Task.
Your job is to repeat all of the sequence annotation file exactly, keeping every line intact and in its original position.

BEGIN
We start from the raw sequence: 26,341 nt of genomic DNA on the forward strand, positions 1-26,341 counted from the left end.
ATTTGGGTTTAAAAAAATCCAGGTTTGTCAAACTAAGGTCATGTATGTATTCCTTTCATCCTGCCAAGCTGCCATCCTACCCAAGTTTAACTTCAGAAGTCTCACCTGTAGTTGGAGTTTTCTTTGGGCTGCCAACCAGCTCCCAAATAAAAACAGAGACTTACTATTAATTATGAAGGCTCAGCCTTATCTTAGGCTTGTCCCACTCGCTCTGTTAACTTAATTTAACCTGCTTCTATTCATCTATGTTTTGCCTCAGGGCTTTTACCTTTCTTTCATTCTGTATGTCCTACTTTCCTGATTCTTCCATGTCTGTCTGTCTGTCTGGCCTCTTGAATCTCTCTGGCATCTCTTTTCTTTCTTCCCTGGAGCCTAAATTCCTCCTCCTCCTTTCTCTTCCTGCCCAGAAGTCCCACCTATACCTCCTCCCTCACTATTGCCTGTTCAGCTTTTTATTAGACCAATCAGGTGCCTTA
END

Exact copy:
We start from the raw sequence: 26,341 nt of genomic DNA on the forward strand, positions 1-26,341 counted from the left end.
ATTTGGGTTTAAAAAAATCCAGGTTTGTCAAACTAAGGTCATGTATGTATTCCTTTCATCCTGCCAAGCTGCCATCCTACCCAAGTTTAACTTCAGAAGTCTCACCTGTAGTTGGAGTTTTCTTTGGGCTGCCAACCAGCTCCCAAATAAAAACAGAGACTTACTATTAATTATGAAGGCTCAGCCTTATCTTAGGCTTGTCCCACTCGCTCTGTTAACTTAATTTAACCTGCTTCTATTCATCTATGTTTTGCCTCAGGGCTTTTACCTTTCTTTCATTCTGTATGTCCTACTTTCCTGATTCTTCCATGTCTGTCTGTCTGTCTGGCCTCTTGAATCTCTCTGGCATCTCTTTTCTTTCTTCCCTGGAGCCTAAATTCCTCCTCCTCCTTTCTCTTCCTGCCCAGAAGTCCCACCTATACCTCCTCCCTCACTATTGCCTGTTCAGCTTTTTATTAGACCAATCAGGTGCCTTA